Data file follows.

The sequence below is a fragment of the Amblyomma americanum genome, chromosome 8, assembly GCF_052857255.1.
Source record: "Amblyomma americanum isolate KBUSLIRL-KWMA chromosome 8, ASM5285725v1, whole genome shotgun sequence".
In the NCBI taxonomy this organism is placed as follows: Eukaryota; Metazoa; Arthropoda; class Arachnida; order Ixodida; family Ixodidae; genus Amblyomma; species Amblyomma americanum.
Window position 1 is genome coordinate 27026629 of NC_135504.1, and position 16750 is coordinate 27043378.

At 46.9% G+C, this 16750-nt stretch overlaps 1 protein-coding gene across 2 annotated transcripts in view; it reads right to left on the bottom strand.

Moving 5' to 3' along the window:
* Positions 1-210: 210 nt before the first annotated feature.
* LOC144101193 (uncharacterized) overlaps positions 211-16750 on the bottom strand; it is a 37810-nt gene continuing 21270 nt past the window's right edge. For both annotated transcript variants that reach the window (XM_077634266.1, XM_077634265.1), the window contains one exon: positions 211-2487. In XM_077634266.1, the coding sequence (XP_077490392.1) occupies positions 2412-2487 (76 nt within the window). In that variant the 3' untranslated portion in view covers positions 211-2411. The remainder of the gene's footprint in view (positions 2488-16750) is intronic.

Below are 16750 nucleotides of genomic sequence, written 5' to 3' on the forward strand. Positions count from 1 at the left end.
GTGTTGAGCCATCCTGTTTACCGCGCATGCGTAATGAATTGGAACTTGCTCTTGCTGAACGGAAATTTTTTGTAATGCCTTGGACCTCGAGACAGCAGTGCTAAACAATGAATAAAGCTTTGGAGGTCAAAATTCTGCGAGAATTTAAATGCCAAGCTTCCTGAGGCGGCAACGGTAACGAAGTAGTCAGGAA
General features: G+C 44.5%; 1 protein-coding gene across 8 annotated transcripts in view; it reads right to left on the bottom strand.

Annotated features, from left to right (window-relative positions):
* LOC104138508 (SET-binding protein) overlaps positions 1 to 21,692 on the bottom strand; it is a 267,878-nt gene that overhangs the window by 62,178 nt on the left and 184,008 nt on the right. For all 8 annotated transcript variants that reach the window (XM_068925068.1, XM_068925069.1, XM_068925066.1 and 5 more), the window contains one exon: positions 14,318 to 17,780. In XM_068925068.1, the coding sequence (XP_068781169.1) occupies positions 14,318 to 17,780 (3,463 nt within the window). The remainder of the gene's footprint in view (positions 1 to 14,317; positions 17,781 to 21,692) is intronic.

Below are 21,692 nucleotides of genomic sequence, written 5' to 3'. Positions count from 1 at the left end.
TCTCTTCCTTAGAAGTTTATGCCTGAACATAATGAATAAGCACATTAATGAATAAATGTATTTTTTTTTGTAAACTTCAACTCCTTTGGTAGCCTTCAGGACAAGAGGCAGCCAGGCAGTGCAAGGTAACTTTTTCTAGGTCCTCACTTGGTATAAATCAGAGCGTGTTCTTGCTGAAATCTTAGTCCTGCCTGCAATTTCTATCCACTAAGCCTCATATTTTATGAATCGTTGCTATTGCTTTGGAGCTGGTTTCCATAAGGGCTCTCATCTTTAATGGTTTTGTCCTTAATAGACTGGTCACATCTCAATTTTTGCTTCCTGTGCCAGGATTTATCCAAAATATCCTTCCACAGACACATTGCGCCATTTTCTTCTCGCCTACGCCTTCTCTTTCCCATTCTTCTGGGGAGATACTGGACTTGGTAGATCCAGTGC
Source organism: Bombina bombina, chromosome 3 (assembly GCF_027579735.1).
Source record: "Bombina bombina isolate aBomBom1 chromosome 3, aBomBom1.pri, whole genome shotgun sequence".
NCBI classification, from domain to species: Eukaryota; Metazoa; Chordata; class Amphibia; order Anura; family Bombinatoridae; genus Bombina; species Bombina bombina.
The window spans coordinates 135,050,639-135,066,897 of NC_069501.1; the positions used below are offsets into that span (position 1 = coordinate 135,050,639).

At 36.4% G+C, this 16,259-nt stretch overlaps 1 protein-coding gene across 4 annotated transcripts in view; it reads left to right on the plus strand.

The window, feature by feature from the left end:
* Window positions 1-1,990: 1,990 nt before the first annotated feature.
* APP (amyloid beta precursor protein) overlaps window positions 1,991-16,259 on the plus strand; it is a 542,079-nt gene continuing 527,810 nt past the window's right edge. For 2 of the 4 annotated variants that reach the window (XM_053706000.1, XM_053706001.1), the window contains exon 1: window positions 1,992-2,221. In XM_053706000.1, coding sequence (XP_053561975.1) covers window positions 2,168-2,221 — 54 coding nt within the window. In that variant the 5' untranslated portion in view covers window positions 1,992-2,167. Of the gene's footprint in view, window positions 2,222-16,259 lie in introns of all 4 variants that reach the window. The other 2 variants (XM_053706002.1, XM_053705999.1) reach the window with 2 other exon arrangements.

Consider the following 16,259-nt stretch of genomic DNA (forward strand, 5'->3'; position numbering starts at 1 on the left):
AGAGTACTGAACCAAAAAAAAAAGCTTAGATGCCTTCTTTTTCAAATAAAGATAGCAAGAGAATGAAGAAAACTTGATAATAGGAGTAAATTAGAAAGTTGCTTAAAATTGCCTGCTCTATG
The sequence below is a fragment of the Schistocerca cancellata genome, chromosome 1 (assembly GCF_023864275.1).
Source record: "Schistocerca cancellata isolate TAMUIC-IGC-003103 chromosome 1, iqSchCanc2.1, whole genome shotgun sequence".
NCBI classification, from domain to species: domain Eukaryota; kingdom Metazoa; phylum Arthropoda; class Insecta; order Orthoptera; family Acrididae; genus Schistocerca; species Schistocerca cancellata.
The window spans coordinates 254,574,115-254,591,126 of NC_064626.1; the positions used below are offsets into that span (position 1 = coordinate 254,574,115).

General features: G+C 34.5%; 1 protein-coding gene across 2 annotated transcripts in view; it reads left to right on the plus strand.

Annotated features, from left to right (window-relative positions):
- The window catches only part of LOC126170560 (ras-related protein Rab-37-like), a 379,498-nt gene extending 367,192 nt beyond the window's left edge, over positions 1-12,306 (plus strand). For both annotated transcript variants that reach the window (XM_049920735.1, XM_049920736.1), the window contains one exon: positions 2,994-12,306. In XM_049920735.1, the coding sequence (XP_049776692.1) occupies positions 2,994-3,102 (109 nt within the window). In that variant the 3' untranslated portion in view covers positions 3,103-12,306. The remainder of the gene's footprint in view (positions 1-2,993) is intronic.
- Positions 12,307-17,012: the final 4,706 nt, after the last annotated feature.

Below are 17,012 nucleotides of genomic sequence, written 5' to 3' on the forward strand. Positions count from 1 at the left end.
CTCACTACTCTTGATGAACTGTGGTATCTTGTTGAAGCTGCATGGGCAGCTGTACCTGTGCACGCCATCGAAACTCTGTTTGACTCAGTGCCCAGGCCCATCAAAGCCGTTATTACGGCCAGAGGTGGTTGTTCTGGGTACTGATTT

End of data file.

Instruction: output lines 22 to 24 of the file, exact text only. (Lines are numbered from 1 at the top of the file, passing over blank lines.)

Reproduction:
* Window positions 1-1,990: 1,990 nt before the first annotated feature.
* APP (amyloid beta precursor protein) overlaps window positions 1,991-16,259 on the plus strand; it is a 542,079-nt gene continuing 527,810 nt past the window's right edge. For 2 of the 4 annotated variants that reach the window (XM_053706000.1, XM_053706001.1), the window contains exon 1: window positions 1,992-2,221. In XM_053706000.1, coding sequence (XP_053561975.1) covers window positions 2,168-2,221 — 54 coding nt within the window. In that variant the 5' untranslated portion in view covers window positions 1,992-2,167. Of the gene's footprint in view, window positions 2,222-16,259 lie in introns of all 4 variants that reach the window. The other 2 variants (XM_053706002.1, XM_053705999.1) reach the window with 2 other exon arrangements.

Consider the following 16,259-nt stretch of genomic DNA (forward strand, 5'->3'; position numbering starts at 1 on the left):